Planning for the future involves a number of unknown—often unknowable—variables. Facing such unknowns, people have a tendency to base their expectations on a few numbers they think they know: I should retire at 65, expect to live into my 80’s and plan to enjoy 20 years of leisure. Economists call this too-limited approach “narrow framing,” and it can lead to poor decisions if the assumptions, such as how long we’ll live and how much we’ll enjoy two decades of leisure, are wrong.
At the dawn of the 20th century in the U.S., life expectancy at birth had risen to about 47 years, largely due to reductions in child mortality. Longevity rates among older people began to rise later in the 20th century, and recent research indicates that life expectancy is continuing to increase among those age 80+. Between 1840 and 2007, median life expectancy increased an average of about three months per year, and there is no evidence that this increase is slowing. As of 2007 in the developed world, people 85+ constituted 12% of the over-65 population, and their absolute numbers are projected to increase threefold by 2050. Even more remarkably, the number of people age 100+ is expected to increase tenfold by 2050. In fact, according to the National Institute on Aging, dramatic longevity gains among the elderly have led demographers to question what a realistic upper limit for longevity could be.
Sixty-five may be the prime of life in a world where centurions are more common, and many people in their prime have the energy and desire to keep working. In fact, there was a time when the idea of retirement was a hard sell. At a 1951 Corning conference on—believe it or not—popularizing the idea of retirement, author Santha Rama Rau observed that Americans did not have the capacity to enjoy doing nothing. Before Sun City, Arizona coined the phrase “golden years” in a 1959 marketing pitch, companies and the government had to institute incentive programs to get older workers to retire (so younger ones could have their jobs).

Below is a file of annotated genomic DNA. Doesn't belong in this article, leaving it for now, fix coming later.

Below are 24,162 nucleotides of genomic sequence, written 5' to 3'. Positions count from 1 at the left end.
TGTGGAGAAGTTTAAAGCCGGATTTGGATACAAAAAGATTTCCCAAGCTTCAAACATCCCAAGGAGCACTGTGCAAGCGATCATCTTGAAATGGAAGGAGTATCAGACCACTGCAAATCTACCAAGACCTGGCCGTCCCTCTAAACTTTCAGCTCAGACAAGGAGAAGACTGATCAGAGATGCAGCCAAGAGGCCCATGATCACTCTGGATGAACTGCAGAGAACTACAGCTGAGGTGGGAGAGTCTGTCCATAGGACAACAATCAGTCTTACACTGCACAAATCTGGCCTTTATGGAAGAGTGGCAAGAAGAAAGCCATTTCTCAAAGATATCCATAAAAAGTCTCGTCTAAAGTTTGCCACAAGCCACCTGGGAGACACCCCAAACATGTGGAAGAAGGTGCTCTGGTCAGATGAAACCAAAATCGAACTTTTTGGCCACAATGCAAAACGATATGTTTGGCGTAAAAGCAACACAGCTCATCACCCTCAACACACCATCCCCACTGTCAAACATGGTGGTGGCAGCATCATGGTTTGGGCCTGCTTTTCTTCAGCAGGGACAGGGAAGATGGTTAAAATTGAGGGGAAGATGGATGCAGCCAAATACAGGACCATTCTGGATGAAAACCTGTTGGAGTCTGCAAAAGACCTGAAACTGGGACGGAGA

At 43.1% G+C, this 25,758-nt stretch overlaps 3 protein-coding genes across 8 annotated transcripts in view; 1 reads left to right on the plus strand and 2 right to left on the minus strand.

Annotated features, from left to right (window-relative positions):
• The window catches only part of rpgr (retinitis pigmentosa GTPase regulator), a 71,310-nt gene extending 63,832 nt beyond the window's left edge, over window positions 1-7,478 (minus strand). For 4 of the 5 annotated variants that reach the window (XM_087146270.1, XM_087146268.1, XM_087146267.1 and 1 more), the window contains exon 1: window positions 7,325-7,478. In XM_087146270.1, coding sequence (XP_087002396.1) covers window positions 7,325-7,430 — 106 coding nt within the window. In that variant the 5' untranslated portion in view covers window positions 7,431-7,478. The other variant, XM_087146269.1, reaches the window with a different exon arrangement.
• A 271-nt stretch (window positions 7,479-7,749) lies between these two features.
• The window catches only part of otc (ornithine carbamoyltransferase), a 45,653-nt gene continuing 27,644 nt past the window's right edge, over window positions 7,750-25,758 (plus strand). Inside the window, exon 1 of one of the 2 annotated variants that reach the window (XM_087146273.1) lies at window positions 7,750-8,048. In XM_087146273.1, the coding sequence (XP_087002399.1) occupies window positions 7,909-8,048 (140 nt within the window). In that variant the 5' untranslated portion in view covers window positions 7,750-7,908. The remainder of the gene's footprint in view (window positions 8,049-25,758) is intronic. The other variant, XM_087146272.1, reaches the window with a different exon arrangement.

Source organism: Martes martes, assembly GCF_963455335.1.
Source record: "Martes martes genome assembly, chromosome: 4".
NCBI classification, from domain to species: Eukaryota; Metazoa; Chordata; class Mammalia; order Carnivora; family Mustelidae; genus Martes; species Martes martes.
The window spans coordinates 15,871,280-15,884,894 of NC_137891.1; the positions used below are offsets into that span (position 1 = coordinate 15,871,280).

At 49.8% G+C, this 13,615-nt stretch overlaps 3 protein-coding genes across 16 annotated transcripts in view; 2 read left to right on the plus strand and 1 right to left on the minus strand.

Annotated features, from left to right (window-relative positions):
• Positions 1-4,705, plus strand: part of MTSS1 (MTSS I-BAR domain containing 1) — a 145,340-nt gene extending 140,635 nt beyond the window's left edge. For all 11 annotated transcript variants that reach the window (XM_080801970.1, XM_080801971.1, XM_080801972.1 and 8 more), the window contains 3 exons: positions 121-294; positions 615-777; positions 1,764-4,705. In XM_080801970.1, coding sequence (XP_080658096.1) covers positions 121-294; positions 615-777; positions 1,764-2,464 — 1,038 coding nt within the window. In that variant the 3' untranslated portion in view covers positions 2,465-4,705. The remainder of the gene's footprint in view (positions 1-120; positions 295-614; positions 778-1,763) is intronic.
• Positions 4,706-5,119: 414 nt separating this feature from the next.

With life expectancies increasing so dramatically, we can no longer narrowly frame retirement as quitting work at 65 in anticipation of 20 leisure years. For one thing, many of us are still not that good at doing nothing and will want fulfilling work well past age 65. Author Ken Dychtwald envisions people pursuing three to five careers—comprising many jobs—over a lifetime. Even now, many people in their 70s and 80s are doing work unrelated to the careers they pursued as younger adults. To quote an article in Inside Personal Finance, “There is a big difference between not having to do anything and not having anything to do.”
If you could know at 65 that fully one-third of your life is still ahead of you, and that you’ll be active and engaged for many of those years, your investment time horizon would reflect that knowledge, since outliving your money could mean disaster. To quote George Burns, who lived to 100, “Retirement at 65 is ridiculous. When I was 65, I still had pimples.”